OLD PLYMOUTH . UK
www.oldplymouth.uk
 

  Brian Moseley, Plymouth
Webpage created: July 14, 2017.
Webpage updated: July 14, 2017

        

EDUCATION IN OLD PLYMOUTH

HOE GRAMMAR SCHOOL

The badge of the Hoe Grammar School, Plymouth

The Hoe Grammar School was started in 1867 by a Mr A S Hendry, who remained as the headmaster until 1887 when Mr George Pearse Dymond MA (Lond) took over.  By 1889 there were 36 boys in attendance.

It started in premises at 6 Lockyer Street, The Hoe, Plymouth. This was extended to include 7 and 8 Lockyer Street and eventually 2 Alfred Street.  Even number 11 Windsor Terrace was used for a time.

By 1893 there were four classes under headmaster Mr George Pearse Dymond, and teachers Mr John Rounsefell, Mr Charles Bishop and Miss Kate Medder

In 1900 the fees per term for day boys ranged from 1 Guinea for the aged 5 to 8 years to 3 Guineas for those above 15.  Boarders paid between 8 and 12 Guineas per term.  A reduction was available to brothers over the age of 10 years.  By 1939 the fees had risen to 3 Guineas to 7 Guineas and for boarders to between 16 and 21 Guineas per term.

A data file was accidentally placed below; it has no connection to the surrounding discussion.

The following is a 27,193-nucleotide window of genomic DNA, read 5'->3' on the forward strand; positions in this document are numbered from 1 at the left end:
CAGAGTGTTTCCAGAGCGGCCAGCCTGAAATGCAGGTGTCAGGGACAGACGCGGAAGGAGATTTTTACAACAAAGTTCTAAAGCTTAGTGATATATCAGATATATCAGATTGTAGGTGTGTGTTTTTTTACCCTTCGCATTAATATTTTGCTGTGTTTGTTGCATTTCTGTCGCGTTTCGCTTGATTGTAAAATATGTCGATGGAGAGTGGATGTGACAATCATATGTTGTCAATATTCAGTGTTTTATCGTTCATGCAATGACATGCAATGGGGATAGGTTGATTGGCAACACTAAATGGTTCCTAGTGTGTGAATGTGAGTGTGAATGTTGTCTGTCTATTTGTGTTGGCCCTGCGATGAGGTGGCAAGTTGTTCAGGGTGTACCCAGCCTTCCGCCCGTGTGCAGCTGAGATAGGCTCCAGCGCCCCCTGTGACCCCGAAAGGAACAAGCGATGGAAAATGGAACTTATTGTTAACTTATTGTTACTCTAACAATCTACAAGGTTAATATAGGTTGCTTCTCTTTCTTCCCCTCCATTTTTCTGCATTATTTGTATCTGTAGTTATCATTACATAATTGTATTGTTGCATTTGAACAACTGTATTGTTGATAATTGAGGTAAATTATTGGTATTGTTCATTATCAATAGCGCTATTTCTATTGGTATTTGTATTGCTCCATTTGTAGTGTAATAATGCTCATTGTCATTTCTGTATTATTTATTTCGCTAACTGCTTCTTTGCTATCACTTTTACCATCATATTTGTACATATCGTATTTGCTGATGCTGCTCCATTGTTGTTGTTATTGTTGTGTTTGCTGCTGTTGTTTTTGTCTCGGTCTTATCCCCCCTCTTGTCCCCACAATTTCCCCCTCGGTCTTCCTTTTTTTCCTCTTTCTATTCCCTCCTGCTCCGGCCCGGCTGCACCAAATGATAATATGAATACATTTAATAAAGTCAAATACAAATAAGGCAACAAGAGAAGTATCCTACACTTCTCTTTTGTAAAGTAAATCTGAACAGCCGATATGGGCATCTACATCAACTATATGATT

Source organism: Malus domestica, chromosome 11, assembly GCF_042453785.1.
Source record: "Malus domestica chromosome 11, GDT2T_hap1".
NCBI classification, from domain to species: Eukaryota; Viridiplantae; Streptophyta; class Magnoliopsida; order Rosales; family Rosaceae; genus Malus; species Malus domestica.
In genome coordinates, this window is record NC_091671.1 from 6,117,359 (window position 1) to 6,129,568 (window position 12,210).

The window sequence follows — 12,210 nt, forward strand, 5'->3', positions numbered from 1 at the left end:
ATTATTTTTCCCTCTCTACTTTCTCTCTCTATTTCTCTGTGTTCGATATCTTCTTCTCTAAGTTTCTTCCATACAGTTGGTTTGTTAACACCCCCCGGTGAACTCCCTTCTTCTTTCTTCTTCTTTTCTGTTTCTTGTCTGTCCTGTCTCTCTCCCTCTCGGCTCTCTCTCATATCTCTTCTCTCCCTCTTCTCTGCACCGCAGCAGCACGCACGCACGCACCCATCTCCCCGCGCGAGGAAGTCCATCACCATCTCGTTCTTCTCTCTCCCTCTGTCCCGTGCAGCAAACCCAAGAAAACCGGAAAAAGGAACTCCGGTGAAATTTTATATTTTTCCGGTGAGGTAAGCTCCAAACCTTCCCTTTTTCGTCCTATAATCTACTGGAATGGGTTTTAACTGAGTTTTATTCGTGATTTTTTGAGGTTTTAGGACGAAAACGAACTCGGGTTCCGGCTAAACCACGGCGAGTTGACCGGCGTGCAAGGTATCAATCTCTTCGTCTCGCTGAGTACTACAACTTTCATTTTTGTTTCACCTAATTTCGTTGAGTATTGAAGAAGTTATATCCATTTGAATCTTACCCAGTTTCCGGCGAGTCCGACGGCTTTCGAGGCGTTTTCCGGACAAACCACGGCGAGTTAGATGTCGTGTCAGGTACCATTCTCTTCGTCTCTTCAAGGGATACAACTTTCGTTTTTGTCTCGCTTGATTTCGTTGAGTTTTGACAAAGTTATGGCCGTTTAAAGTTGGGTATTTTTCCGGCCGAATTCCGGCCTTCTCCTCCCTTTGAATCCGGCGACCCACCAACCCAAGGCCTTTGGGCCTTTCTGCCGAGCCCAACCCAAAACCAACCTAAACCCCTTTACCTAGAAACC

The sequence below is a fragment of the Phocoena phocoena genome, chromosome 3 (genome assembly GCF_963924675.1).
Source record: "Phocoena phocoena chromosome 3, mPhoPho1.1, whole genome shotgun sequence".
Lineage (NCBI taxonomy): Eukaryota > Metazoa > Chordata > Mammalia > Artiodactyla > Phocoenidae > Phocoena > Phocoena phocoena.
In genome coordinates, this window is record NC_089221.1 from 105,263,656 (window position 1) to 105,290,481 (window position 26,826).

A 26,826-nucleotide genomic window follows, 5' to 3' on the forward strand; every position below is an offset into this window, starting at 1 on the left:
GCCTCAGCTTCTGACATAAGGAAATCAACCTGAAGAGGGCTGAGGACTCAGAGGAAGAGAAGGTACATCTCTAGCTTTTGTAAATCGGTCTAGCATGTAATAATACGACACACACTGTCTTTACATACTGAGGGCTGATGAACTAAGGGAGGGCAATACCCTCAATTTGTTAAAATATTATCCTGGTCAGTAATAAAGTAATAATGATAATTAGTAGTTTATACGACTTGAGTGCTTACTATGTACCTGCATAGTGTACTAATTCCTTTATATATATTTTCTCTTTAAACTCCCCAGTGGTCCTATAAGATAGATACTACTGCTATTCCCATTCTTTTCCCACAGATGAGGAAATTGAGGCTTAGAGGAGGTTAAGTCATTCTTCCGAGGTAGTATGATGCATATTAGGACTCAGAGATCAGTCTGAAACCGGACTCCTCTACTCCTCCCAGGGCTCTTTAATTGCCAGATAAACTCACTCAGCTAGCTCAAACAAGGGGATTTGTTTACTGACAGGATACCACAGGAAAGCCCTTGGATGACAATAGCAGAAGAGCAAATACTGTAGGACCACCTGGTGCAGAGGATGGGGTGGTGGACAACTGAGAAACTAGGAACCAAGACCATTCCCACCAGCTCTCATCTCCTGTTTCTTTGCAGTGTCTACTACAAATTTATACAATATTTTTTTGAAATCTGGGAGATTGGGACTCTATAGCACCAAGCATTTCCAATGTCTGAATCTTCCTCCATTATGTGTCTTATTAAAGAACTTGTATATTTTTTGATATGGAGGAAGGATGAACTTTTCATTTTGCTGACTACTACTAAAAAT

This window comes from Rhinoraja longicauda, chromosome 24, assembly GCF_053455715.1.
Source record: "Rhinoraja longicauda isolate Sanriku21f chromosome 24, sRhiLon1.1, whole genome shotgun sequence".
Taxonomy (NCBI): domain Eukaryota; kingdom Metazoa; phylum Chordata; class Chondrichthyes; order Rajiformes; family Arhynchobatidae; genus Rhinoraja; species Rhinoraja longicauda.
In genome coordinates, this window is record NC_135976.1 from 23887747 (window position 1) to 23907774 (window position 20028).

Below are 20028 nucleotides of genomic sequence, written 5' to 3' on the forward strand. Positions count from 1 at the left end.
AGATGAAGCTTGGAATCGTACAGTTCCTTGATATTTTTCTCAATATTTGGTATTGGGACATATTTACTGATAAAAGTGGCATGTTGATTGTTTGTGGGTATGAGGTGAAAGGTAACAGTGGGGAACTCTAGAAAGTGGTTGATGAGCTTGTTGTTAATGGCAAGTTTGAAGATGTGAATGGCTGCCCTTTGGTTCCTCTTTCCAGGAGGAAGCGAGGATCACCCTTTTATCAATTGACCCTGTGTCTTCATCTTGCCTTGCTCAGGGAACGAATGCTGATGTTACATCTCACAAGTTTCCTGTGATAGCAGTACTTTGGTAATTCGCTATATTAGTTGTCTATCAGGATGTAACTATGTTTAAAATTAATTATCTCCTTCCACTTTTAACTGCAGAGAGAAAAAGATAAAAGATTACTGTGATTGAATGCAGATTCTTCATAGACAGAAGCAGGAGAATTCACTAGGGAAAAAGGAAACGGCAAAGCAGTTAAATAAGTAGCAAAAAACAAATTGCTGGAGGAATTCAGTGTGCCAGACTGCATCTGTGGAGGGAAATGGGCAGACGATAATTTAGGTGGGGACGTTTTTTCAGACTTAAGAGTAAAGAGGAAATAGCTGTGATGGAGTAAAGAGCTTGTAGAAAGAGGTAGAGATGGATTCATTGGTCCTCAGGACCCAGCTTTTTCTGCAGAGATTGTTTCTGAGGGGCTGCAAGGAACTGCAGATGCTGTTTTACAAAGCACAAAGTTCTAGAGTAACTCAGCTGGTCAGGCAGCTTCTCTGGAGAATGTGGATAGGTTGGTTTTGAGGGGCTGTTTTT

The old boys association was formed in September 1919, one of the founders being Mr Isaac Foot, who became the Lord Mayor of Plymouth in 1945/46.  The association became the Old Drakonian's Association at the annual general meeting held on November 6th 1925.

Alderman George Pearse Dymond died on September 25th 1939 and his son, Mr Frank Dymond took over as headmaster.

The School was gutted by fire during the night raid of March 20th/21st and the following night the adjoining buildings, including the orphanage and YWCA, were also destroyed.  The school was unable to continue but the building was occupied by Government officials until the raid of April 21st finally brought the destruction of the premises.

On May 3rd 1958 the Western Evening Herald reported that the remains of the School, together with those of the Orphanage next door, were 'seriously detrimental to the amenities of the neighbourhood' and that the owners, Fredco Estates, were to be ordered to repair or demolish the buildings.

Demolition of the remains of the School started at the beginning of March 1959 and was completed on March 16th.  During the work a part of a wall buckled and collapsed, taking with it a lamp-post in Alfred Street.

A plaque commemorating the existence of the Hoe Grammar School was erected on the site on Saturday June 11th 1966.